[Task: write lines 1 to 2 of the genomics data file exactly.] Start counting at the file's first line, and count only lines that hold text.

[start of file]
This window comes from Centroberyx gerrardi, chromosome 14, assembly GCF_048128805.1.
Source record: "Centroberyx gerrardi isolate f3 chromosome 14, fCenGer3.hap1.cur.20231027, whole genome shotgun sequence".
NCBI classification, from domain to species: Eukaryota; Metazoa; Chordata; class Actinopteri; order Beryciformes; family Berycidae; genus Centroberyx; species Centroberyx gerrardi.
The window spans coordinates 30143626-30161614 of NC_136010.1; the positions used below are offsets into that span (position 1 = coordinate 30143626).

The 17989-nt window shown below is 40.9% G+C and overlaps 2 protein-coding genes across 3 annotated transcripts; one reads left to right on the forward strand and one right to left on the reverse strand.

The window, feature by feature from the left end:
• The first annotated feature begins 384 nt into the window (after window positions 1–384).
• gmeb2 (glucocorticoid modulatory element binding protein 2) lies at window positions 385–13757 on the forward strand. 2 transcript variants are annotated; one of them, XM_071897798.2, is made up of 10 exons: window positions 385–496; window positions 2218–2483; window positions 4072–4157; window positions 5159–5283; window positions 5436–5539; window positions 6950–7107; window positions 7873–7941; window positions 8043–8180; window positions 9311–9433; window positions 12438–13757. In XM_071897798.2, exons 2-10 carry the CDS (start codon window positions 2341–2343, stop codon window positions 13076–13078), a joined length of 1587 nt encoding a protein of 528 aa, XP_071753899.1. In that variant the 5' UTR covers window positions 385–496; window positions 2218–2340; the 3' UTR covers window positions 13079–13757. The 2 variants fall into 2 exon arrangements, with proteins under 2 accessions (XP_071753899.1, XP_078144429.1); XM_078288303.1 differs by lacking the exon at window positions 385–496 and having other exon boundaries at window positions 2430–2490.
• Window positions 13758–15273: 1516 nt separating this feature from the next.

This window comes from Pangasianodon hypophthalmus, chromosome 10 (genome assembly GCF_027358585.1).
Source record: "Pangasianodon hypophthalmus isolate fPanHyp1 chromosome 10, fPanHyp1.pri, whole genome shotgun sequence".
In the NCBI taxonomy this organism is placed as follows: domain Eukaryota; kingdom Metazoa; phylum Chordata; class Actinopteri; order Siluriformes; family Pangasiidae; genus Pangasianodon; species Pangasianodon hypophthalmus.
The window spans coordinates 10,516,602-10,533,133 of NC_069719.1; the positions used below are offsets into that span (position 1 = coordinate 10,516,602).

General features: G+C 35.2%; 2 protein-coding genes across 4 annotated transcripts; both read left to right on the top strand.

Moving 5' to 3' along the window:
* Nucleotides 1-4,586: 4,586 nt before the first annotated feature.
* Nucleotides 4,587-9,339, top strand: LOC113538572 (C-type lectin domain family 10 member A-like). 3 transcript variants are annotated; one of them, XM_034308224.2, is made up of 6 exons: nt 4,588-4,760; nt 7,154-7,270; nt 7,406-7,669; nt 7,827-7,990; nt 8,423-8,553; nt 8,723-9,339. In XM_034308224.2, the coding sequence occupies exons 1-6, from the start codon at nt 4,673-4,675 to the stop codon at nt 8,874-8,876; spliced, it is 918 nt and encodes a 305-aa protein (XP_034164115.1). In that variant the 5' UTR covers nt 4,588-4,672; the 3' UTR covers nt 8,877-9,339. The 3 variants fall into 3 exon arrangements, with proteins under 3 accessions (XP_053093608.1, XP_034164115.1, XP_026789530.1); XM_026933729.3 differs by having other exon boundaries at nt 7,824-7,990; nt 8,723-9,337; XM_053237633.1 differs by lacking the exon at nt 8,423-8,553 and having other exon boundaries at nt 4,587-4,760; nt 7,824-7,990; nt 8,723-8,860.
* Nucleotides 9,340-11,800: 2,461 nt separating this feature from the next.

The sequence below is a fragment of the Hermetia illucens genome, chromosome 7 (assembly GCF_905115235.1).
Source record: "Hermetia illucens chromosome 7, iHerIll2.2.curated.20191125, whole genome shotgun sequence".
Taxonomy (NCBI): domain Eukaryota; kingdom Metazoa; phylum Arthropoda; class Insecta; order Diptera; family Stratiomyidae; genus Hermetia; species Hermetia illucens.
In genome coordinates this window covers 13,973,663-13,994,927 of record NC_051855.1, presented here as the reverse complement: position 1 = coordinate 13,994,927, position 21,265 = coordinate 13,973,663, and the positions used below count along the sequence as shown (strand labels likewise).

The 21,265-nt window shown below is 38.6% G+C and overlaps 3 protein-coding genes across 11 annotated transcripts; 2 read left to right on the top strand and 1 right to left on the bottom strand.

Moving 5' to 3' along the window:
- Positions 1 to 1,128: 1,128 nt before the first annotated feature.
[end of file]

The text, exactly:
This window comes from Centroberyx gerrardi, chromosome 14, assembly GCF_048128805.1.
Source record: "Centroberyx gerrardi isolate f3 chromosome 14, fCenGer3.hap1.cur.20231027, whole genome shotgun sequence".